The highest certification is LEED Platinum, followed by Gold, Silver, and Certified.
Just this past December, the county updated its program so that buildings now need to meet LEED Gold certification standards to receive the bonus density incentive.
County zoning ordinances place density and height restrictions on developments. Bonus density means they can add additional space to the development that they wouldn’t otherwise be allowed to have.
The reason the county wants more LEED-certification buildings is, as noted in a December 2020 report, to lower carbon emissions.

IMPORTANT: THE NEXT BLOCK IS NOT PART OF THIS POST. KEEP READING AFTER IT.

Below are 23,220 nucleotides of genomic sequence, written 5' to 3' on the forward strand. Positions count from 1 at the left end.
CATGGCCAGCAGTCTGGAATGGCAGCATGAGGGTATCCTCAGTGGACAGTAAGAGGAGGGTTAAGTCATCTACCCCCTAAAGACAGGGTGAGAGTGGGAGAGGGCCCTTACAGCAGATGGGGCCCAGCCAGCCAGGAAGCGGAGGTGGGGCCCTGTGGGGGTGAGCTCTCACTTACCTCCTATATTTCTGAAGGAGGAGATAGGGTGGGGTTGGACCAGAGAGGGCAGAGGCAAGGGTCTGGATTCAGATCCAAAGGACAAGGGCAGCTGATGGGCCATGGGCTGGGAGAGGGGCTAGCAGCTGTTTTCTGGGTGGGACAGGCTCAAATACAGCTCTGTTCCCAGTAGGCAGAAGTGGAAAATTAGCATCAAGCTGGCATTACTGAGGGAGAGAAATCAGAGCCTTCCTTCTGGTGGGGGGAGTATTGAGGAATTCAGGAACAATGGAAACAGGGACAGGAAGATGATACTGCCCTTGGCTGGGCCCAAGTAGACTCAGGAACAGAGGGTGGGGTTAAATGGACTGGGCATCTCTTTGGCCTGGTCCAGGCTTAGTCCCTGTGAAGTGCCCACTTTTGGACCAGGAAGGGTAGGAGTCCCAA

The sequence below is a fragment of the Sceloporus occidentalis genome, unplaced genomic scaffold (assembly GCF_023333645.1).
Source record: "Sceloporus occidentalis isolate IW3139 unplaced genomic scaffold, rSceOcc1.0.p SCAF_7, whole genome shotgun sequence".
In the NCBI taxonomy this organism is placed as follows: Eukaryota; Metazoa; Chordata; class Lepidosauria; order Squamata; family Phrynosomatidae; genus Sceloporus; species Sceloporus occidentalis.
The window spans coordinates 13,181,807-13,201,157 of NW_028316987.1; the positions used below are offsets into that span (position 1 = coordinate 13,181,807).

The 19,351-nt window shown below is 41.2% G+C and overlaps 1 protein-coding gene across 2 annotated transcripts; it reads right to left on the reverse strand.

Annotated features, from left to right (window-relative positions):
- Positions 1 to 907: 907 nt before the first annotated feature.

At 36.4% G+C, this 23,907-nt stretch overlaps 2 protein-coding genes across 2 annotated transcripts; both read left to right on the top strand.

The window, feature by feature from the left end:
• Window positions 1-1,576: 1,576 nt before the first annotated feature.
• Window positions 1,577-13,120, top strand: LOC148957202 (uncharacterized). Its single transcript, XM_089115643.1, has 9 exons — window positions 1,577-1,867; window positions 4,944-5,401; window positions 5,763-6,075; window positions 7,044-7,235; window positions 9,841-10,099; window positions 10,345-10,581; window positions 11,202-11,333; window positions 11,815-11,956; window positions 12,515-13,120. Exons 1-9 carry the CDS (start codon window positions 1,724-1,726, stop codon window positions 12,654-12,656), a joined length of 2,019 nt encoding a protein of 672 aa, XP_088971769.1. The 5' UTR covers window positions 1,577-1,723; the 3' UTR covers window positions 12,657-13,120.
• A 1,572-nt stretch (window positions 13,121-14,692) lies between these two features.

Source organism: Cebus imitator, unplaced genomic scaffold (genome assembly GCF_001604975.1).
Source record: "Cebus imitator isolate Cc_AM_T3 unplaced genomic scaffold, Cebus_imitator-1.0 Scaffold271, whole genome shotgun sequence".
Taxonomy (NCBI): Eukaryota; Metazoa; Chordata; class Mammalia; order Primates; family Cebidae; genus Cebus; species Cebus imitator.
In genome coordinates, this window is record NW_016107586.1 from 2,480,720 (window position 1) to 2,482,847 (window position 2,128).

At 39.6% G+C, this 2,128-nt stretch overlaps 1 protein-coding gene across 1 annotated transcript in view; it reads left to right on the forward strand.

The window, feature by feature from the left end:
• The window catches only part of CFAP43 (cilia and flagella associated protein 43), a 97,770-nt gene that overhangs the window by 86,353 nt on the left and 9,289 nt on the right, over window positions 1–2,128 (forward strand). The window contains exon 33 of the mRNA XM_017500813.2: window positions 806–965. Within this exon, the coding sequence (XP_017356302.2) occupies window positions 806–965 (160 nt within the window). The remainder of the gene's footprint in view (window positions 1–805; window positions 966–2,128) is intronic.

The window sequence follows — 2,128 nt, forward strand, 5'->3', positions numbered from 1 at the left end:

“The Green Building Incentive Policy is the primary tool currently available to encourage the private sector to reduce energy use and greenhouse gas emissions in new construction to help achieve Arlington’s long-term carbon emission goals,” reads the report.
Bryan says the county is succeeding in its goals because they are trading something that developers want.
“Arlington has done this quite successfully by providing something that’s extremely valuable to developers, particularly those in Northern Virginia,” says Bryan. “And that’s bonus density… and height.”
Offering bonus density is also something the county has done to encourage more affordable housing construction.
In Arlington, the structures receiving LEED certification in 2020 included six office buildings, five apartment buildings, two schools, and one retail building.